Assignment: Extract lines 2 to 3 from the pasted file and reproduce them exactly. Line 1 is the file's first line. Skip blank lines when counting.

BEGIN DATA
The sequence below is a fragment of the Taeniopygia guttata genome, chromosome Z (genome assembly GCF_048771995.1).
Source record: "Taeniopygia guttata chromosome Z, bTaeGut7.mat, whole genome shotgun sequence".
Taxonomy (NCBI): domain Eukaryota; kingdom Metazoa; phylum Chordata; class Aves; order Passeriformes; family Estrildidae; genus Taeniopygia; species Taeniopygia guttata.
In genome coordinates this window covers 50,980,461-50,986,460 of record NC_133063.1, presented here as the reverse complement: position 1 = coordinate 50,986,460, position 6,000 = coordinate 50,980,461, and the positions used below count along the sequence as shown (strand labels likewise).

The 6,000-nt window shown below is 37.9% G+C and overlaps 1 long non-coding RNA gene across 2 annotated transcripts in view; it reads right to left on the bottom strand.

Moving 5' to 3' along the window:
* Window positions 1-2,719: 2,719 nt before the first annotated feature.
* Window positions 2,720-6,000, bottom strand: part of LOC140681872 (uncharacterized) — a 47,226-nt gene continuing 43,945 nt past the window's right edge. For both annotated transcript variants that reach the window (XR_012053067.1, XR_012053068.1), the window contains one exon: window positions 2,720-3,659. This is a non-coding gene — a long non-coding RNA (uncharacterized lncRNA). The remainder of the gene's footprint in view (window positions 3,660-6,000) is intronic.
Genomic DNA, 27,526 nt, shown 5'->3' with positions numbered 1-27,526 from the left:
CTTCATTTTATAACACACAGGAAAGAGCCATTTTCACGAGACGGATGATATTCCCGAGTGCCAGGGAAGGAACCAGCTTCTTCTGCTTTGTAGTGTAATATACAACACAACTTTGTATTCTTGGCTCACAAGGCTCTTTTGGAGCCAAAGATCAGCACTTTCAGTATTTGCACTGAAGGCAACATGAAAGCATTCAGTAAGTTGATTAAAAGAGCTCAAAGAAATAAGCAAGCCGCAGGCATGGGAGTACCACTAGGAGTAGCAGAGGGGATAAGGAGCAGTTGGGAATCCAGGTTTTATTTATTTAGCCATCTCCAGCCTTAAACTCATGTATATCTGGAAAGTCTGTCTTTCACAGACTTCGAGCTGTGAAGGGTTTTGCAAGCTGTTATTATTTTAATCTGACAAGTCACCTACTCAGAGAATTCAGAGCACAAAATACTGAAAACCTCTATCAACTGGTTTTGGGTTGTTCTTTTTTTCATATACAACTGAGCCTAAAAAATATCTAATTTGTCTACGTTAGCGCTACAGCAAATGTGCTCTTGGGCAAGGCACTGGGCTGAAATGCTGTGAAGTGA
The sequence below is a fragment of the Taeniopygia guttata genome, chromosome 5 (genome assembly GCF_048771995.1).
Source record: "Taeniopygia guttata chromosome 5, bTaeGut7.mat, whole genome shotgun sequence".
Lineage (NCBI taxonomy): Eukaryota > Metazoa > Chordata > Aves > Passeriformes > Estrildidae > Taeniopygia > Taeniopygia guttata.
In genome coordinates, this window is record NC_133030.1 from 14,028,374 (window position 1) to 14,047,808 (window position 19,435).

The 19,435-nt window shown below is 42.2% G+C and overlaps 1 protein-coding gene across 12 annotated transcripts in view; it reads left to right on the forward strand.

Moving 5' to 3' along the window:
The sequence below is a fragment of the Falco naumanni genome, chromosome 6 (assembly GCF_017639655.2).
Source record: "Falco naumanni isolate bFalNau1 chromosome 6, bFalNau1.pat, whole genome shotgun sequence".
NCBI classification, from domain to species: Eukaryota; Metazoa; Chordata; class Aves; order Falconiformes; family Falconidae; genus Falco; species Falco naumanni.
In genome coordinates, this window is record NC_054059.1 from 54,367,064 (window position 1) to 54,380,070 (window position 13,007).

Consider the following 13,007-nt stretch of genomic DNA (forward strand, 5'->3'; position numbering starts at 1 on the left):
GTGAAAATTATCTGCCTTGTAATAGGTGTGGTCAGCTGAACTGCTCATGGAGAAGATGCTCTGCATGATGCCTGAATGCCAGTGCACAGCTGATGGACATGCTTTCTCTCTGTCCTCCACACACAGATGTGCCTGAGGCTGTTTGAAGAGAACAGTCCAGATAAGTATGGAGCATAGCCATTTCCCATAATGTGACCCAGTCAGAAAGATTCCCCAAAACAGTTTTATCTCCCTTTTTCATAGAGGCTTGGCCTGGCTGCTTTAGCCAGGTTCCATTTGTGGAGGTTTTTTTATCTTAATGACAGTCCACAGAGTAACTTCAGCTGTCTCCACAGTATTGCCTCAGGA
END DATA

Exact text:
Source record: "Taeniopygia guttata chromosome Z, bTaeGut7.mat, whole genome shotgun sequence".
Taxonomy (NCBI): domain Eukaryota; kingdom Metazoa; phylum Chordata; class Aves; order Passeriformes; family Estrildidae; genus Taeniopygia; species Taeniopygia guttata.